In 2012, as part of the lower anogenital squamous terminology standardization project for hrHPV-associated lesions, the College of American Pathologists and the American Society for Colposcopy and Cervical Pathology proposed revised terminology by which VaIN can be reported using a 2-tiered nomenclature: LSILs for low-grade disease (VaIN 1) and HSIL for high-grade disease (VaIN 2/3).9 In the treatment of vaginal HSIL, carbon dioxide laser vaporization is a common choice, with a cumulative cure rate of 69% (53/77) to 96% (273/285).10–15 Chemical treatment (5-fluorouracil) cream was curative in 46% (5/11) to 100% (17/17, most patients had undergone radiation for malignancy) of VaIN cases.15–17 Recently, Rhodes et al.18 reported that intravaginal estrogen therapy for vaginal HSIL (VaIN 2/3) was an alternative to standard therapies with a success rate of 90% (36/40). However, the previously stated treatment failed in some patients and was unsuitable for those with a vaginal HSIL pathology but suspected cancer by colposcopy impression. In addition, the vaginal apex after hysterectomy is thin and often difficult to expose; hence, punch biopsy can be insufficient. Under such circumstances, vaginectomy could be performed to further detect and treat potential cancers; cancers were reported in 4.6% to 28% of patients with vaginal HSIL (VaIN 2/3).19–21 The disadvantages of vaginectomy include risks of hemorrhage, injury to the bladder or rectum, and vaginal shortening or stenosis.20,22,23

In a study of patients with invasive cervical cancer who were treated with hysterectomy and follow-up for an average period of 3.5 years, VaIN was detected in 54.5% (6/11) of patients with a positive hrHPV result and 16.7% (6/36) of those with a negative hrHPV result.24 In our study, abnormal cytology and positive hrHPV were observed in 90.7% (49/54) and 96.2% (51/53) of the patients. In addition, hrHPV infection may co-exist and persist in patients undergoing hysterectomy for benign diseases. Persistent hrHPV infection may cause vaginal HSIL and cancer. Hence, cytology and hrHPV results might be suitable for posthysterectomy patients especially those with a cervical precancer/cancer history and can be used to refer patients with potential vaginal lesions to colposcopy. It is only through colposcopy that patients can be further examined and the severity of vaginal lesions evaluated.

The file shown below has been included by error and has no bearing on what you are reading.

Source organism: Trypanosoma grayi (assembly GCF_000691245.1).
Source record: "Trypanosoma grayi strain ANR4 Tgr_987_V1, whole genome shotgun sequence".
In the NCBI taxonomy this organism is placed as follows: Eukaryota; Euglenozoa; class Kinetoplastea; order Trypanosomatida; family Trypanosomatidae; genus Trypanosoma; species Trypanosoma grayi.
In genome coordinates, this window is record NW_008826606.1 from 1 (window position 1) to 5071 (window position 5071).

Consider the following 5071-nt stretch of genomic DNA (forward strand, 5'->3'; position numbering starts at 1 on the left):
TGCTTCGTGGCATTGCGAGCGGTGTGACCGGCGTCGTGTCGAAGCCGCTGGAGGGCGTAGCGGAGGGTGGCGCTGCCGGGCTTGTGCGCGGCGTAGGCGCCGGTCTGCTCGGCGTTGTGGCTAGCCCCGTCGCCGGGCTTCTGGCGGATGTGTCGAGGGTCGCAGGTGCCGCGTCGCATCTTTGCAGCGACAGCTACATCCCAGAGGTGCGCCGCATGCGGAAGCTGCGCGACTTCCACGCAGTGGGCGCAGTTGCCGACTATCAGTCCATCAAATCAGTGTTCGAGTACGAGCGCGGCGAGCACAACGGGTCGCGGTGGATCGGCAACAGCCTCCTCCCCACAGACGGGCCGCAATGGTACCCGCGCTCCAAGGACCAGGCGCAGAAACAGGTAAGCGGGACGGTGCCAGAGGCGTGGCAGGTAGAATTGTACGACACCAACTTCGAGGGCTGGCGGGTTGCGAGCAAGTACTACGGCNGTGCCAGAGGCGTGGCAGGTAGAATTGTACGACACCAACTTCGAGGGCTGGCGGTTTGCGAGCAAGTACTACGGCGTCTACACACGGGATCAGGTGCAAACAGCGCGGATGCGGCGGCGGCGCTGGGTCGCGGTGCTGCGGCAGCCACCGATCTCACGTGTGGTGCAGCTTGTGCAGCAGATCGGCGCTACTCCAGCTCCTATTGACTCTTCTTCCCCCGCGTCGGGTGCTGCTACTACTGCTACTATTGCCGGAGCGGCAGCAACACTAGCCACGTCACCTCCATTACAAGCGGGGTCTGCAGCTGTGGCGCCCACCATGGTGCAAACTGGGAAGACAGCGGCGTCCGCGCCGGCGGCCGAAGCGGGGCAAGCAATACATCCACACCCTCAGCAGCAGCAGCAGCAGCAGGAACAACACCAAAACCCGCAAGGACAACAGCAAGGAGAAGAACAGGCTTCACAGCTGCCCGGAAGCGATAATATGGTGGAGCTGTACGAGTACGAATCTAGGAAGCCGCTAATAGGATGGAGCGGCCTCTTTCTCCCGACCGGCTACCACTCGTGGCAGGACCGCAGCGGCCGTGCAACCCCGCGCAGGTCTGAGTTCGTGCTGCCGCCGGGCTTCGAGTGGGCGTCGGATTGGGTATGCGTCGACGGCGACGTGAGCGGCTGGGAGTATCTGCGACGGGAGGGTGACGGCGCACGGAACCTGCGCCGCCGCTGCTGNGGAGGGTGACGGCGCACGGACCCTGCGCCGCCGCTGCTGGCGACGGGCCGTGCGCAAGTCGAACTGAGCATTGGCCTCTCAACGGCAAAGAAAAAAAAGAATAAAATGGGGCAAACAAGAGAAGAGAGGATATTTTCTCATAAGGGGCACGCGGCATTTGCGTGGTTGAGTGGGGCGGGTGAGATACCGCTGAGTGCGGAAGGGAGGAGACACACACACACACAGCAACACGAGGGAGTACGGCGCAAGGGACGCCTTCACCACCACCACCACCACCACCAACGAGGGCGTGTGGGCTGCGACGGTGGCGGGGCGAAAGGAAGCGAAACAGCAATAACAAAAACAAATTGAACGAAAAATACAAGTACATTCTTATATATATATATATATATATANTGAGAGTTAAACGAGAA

In our study, 18.6% (16/86) of vaginal HSIL patients after hysterectomy were diagnosed with cancer by vaginectomy. In the literature review, 4.6% (4/86) and 12% (13/105) of VaIN 2/3, and 28% (9/32) of VaIN 3 patients were diagnosed with cancer by excisional procedures after hysterectomy, respectively.19–21 We previously reported that the sensitivity of cytology and hrHPV for biopsy-proven VaIN is noninferior to the sensitivity of cytology and hrHPV for biopsy-proven cervical intraepithelial neoplasia (CIN) 2+ and can help early detection of VaIN. The sensitivity of cytology for VaIN 2/3 after hysterectomy was 80.8% (21/26) and 58.8% (20/34) in patients without hysterectomy. The sensitivity of hrHPV for VaIN 2/3 after hysterectomy was 92.3% (24/26) and 93.5% (29/31) in patients without hysterectomy. The sensitivity of co-testing for VaIN 2/3 after hysterectomy was 100% (22/22) and 92.0% (23/25) in patients without hysterectomy.25 In this study, cytology, hrHPV, and co-testing sensitivity for posthysterectomy vaginal HSIL+ (including vaginal HSIL and cancer confirmed by vaginectomy) is 90.7% (49/54), 96.2% (51/53), and 100% (43/43). Both studies demonstrated high sensitivities of vaginal cytology, hrHPV, and co-testing in detection of posthysterectomy vaginal HSIL+.

Colposcopy is essential for the early detection of vaginal cancer. When the pathology of colposcopy-directed biopsy showed vaginal HSIL whereas the colposcopy impression is suspicion of cancer, up to 30.2% of cases were confirmed as having cancer by vaginectomy in our study. For the early detection of VaIN or invasive cancers, suturing the vagina transvaginally help sufficiently inspect vaginal epithelia through colposcopy. In the laparoscopic and abdominal suturing of the vagina, the 2 ends of the vaginal apex should not be sutured to the cardinal ligaments stump to avoid the formation of vaginal dimples that are difficult to inspect and biopsy in colposcopy (see Figure 2).

FIGURE 2

FIGURE 2

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CONCLUSIONS

Colposcopy is pivotal in not only the evaluation of abnormal cytology/hrHPV tests after hysterectomy but also decision-making for vaginectomy in the detection of early cancer.

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ACKNOWLEDGMENTS

The authors thank the participants of this study and clinicians who performed the colposcopy and surgery.

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Keywords:

colposcopy; vaginectomy; cancer